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It's the most wonderful time of year — except on your wallet. Thanksgiving is now over and if you didn't buy all your presents on Black Friday, deals are going to be hard to come by now. And if you're young and just starting out, there's even less opportunities to save.

So, since we're officially on that Christmas "creep," here's a definitive guide to greeting 2018 with a few more digits in your bank account.

Make a list

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Although the most basic of traditions, making a list first could end your bad budgeting behavior before it even starts. We often ask ourselves what we can get everyone and how we can make it the best Christmas ever.

However, before jotting down present ideas for your "Nice List," instead ask yourself what you can actually afford this holiday season. Make a maximum price ceiling for each person instead — and cut out the people who are definitely not going to return the gift giving favor.

Establishing a budget for the holidays allows you to control the unbridled giving, protecting you from your own expectations. Build a budget that will let you enjoy the next 364 days after Christmas.

Wait before you buy

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Giving is a great part of the holidays, but buying is the BEST! Living in this capitalistic society, we as humans are conditioned to want to spend money. Being almost as counterintuitive as the last tip, waiting 24 hours before clicking "purchase" on dad's new Kitchen Aid will keep your paycheck from leaving your bank account so soon.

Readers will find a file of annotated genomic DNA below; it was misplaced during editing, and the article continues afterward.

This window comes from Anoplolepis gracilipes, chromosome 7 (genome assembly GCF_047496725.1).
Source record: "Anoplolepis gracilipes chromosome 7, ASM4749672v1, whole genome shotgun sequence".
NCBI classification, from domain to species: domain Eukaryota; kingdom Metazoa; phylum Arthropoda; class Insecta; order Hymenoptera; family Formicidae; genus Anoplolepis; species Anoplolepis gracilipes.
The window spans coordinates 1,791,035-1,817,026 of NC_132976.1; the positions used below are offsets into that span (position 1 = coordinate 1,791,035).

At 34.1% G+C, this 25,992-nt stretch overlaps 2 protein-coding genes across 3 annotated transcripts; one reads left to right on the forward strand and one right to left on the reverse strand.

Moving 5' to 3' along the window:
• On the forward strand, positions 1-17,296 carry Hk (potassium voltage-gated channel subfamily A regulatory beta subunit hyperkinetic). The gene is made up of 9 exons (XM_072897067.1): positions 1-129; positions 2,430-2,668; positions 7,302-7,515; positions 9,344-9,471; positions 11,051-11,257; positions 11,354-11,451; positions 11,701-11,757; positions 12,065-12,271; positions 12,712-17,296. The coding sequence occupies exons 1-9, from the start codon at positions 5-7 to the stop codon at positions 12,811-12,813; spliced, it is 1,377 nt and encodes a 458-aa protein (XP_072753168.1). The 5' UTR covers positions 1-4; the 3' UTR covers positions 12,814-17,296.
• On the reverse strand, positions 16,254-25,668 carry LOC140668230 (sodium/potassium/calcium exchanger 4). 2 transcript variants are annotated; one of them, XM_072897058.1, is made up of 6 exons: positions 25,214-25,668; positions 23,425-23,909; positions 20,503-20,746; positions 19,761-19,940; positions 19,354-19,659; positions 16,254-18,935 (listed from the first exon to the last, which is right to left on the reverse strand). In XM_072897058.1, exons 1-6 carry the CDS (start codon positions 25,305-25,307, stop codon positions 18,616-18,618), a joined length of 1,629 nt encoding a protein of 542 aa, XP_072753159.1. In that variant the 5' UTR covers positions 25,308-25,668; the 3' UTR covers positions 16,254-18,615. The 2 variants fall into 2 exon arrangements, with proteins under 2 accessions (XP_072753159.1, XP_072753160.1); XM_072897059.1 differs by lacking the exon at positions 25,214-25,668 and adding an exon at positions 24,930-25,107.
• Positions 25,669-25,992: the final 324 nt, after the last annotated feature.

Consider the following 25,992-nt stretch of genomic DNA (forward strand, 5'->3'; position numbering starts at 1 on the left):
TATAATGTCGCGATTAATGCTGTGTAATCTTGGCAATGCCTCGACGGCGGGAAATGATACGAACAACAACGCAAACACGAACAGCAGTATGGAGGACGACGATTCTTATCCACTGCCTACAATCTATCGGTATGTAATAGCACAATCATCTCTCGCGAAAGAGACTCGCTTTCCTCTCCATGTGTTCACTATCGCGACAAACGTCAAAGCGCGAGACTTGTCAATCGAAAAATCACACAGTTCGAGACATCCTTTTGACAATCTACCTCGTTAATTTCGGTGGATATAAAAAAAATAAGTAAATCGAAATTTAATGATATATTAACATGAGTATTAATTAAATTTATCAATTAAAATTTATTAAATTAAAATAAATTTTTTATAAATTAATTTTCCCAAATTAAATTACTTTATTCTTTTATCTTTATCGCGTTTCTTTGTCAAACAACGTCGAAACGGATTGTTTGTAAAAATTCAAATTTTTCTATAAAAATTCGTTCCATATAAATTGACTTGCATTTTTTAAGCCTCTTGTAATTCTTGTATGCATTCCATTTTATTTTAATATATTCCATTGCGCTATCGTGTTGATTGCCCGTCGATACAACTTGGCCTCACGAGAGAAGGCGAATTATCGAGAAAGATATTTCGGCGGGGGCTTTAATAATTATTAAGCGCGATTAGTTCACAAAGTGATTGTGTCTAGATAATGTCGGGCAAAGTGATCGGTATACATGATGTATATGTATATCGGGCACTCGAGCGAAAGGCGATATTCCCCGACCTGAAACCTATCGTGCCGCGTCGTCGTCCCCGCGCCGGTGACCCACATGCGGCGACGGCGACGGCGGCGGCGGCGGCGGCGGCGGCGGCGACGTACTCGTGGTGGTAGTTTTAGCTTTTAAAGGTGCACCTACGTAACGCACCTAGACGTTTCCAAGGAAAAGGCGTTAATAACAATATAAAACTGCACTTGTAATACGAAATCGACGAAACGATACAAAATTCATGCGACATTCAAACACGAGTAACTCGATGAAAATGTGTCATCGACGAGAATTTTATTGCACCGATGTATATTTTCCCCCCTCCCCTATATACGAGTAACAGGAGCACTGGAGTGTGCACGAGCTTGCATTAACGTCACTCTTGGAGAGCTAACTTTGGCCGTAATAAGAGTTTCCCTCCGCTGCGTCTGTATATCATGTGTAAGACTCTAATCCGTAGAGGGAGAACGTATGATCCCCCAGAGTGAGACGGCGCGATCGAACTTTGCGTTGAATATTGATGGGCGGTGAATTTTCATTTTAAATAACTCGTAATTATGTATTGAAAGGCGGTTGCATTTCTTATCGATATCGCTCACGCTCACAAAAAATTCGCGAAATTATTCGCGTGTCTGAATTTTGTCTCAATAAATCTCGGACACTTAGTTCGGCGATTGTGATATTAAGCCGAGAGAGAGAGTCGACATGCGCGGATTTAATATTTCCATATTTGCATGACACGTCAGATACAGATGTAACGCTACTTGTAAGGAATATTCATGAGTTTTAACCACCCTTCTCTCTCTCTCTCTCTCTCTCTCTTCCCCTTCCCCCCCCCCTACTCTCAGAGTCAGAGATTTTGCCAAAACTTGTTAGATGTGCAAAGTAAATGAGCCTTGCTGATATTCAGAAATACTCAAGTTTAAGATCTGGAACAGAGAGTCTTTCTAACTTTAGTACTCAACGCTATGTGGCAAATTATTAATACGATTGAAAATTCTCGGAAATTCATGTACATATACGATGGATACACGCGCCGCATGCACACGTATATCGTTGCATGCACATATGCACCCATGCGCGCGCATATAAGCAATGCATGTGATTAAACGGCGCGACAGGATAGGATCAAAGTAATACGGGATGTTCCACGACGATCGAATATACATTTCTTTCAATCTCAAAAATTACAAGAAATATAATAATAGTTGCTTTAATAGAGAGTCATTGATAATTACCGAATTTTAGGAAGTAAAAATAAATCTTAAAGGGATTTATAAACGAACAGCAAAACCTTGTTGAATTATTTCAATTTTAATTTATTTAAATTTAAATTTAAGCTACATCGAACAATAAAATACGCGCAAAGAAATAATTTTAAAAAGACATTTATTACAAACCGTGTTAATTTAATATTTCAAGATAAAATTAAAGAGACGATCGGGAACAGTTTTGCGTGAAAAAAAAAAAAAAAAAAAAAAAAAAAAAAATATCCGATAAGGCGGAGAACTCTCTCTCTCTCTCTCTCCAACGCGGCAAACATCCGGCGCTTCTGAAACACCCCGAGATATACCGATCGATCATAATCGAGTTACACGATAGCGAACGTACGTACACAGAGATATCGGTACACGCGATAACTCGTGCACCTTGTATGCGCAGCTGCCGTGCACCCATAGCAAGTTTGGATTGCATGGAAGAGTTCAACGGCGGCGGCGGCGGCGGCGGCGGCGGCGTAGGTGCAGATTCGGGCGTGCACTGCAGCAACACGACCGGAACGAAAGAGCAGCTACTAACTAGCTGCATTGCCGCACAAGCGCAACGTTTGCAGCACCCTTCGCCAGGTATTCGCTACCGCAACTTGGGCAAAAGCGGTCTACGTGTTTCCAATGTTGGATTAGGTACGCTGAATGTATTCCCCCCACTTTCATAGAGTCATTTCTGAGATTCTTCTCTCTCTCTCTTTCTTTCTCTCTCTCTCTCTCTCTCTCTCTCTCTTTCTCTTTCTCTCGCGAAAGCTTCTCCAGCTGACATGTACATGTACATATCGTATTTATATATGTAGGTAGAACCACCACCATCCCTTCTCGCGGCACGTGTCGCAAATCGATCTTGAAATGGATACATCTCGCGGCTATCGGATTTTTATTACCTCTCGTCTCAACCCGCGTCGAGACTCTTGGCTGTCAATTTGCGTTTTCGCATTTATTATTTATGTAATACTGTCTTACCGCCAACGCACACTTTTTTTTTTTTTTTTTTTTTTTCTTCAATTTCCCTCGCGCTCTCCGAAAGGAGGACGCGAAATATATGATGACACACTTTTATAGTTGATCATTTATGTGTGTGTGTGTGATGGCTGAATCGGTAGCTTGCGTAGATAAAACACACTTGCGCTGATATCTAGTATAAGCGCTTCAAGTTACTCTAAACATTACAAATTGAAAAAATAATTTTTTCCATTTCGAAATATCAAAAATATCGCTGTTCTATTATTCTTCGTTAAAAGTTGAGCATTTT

Events like Black Friday and Cyber Monday create anxieties about missing those so-called doorbusters — however, most of these deals are extended days and weeks beyond the time they're allotted.

For instance — Amazon's Cyber Monday event is practically undone by its "Deals Week." In addition, most stores and sites will offer deals right up until the last days before Christmas. E-commerce certainly gives us the instant gratification that comes with shopping online, but convenience allows for us to become click-happy.

By waiting 24 hours before checking out, you give yourself enough time to reflect on your budget and the gift itself, eliminating buyer's remorse as well as poor budgeting.

Give your gift in other ways

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Family and friends make the holidays both worthwhile and expensive — however, the key to any celebration is the family-gathering. If you and your loved ones are truly interested in the spirit of Christmas, expensive presents won't be the only thing ya'll are worried about.